As the langour of Summer takes hold, I’m slowly piecing together my next hosting solution, and it’s far enough advanced that I can write about it at some length.
First off, there’s the CMS itself. Sushy is far enough advanced that it’s been self-hosting for a couple of months, and can cope with most of what I can throw at it – except, for legacy formatting it needs to support so I can actually use it to host this site.
Right now all I’m really missing (besides some fun surprises I want to toss in) are stuff like automatically generated tables, galleries, and other things that basic markup rendering simply couldn’t handle when I first implemented Yaki, and that still aren’t available on Markdown or Textile today.
I suspect I will eventually re-write Sushy in pure Python for the sake of maintainability when I decide to move to Python 3 in earnest, but the amount of sheer fun involved (and the simple, straighforward way the code is turning out) are keeping it fun, and that’s what counts.
Reading First, not just Mobile First
I’ve also started to code a new design. I decided to start anew with something even plainer than this one, and eschewing – at least for the moment – stuff like web fonts and overwrought layouts. This is what it looks like right now:
Yes, it reads like a book, and yes, I’m sticking to serifs. This because there are too many gimmicks in web design these days, and given the amount of traffic I’m getting from retina-grade devices, I think it’s worth focusing on typography and readability a bit more – as well as rebuilding navigation from scratch, which is probably the biggest hurdle to overcome in the next few weeks (right after doing some long overdue content conversions).
Containers, of course, but with a twist
I’m also going to scale down my infrastructure a bit – advertising has never been enough to pay for hosting costs, and leveraging CloudFlare and DigitalOcean I’m positive I can cut on expenses and have a faster site.
As to the nuts and bolts of the thing, after pondering whether to stick with my current LXC setup and doing a progressive migration or doing a complete reboot and using Docker, I decided to make things a lot easier for me and run the whole thing using Dokku – which is the simplest possible way to do Docker deployments (even without using Docker directly) and also enough to tweak if I need something extra.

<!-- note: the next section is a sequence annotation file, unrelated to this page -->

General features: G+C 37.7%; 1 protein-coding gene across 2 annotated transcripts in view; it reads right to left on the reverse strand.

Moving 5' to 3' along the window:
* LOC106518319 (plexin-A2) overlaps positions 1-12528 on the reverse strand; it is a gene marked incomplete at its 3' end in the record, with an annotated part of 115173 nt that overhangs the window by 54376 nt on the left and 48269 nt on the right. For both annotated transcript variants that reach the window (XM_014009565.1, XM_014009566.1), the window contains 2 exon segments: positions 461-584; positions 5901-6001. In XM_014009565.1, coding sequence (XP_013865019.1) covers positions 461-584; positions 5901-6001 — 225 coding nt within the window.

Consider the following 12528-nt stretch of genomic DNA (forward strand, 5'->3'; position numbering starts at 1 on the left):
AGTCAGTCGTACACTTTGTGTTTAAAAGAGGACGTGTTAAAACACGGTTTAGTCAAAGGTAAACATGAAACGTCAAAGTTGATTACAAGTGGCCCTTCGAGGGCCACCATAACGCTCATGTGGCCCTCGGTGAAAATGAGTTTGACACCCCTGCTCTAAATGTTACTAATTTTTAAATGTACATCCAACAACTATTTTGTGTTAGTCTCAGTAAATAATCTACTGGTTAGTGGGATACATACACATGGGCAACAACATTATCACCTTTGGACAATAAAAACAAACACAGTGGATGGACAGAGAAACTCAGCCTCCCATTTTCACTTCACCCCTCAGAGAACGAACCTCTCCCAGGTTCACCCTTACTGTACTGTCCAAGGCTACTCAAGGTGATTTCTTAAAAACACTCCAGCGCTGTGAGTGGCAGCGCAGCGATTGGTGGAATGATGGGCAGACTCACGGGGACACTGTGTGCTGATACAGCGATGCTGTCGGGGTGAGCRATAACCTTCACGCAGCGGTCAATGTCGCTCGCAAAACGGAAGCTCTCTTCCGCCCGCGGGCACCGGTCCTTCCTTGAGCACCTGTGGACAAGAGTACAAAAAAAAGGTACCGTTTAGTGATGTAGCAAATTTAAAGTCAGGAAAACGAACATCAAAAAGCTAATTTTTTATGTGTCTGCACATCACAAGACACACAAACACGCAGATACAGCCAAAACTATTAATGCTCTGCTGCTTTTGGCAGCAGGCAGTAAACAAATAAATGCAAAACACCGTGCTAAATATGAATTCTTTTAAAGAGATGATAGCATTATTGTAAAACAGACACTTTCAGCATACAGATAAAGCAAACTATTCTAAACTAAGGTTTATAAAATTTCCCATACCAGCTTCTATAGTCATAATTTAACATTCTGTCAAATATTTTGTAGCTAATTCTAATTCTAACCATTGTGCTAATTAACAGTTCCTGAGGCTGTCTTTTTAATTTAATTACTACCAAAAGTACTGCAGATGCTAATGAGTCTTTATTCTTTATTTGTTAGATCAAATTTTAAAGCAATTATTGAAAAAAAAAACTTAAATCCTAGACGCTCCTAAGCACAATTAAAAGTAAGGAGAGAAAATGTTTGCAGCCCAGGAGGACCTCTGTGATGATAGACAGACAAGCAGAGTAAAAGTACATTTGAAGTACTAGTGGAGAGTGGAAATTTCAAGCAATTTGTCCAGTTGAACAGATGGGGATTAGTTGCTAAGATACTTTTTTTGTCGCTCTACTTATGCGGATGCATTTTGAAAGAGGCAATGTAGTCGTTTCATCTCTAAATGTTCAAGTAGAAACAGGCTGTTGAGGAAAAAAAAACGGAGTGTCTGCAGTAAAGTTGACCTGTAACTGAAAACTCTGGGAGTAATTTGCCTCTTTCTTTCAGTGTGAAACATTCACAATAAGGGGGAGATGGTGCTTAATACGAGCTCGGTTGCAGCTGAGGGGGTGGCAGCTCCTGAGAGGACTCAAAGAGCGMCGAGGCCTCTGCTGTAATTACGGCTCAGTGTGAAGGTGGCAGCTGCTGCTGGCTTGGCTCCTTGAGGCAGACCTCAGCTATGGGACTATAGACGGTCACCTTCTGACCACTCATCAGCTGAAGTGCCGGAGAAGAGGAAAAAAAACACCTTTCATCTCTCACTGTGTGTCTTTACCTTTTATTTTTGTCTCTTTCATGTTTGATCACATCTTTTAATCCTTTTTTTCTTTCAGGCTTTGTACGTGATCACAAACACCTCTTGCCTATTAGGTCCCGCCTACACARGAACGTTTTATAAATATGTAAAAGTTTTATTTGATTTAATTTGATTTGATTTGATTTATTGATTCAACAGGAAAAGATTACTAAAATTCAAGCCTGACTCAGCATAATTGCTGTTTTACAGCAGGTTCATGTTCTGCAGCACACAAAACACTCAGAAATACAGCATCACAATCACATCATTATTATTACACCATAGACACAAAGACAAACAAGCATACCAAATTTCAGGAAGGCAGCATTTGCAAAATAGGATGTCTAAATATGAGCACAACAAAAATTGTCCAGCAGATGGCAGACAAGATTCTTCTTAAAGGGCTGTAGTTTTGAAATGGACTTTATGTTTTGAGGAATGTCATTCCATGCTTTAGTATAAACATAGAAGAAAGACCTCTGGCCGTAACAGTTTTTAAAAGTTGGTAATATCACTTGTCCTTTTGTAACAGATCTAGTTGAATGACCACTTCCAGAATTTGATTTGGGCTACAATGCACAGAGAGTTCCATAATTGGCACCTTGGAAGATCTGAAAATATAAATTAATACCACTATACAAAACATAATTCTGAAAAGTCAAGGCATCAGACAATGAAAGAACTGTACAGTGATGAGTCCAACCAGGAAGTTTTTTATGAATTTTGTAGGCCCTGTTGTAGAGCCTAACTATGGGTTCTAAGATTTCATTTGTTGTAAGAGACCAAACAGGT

But the real reason is that I’ve always loved the Heroku way of doing deployments (
git push and you’re done).
Plus, given the amount of time I’ve been spending thinking about immutable infrastructure and reproducible deployments I decided I’d better put my own money where my mouth is (so to speak), so I picked up an Ansible playbook and tweaked it to deploy mainline dokku on a fresh VM in roughly five minutes.
It then takes me about twice that time to get my content synced to it and a site running. I love Ansible and heartily recommend it if you have a frequent need to bootstrap new environments or run herd on multiple machines, and it plays very nicely with Dokku too.
Dokku, in turn, isn’t perfect (I still cringe a little when I think about all the stuff that
buildstep bakes into the containers it generates), but it works pretty well for me, and the overall solution seems solid in the sense that whatever happens, I can rebuild a new machine from scratch in minutes – that is the thing you want to go for in any kind of modern solution…
It’s not as trouble-free as, say, a Jekyll site, but it doesn’t force me to run (and leave) a bunch of litter around my machines, either.
And I like to have a simple, straightforward way to run multiple apps/services on a host – this site is actually composed of two or three different services working in concert, and being able to rebuild/redeploy/extend them with minimal hassle will go a long way towards making sure I spend my time pursuing more… rewarding endeavors.
Like grabbing some ice cream and reading a book in peace and quiet, which pose enough of a challenge when combined on their own, but become nearly insurmountable trials in a household infested by that common but delightful plague known as… children.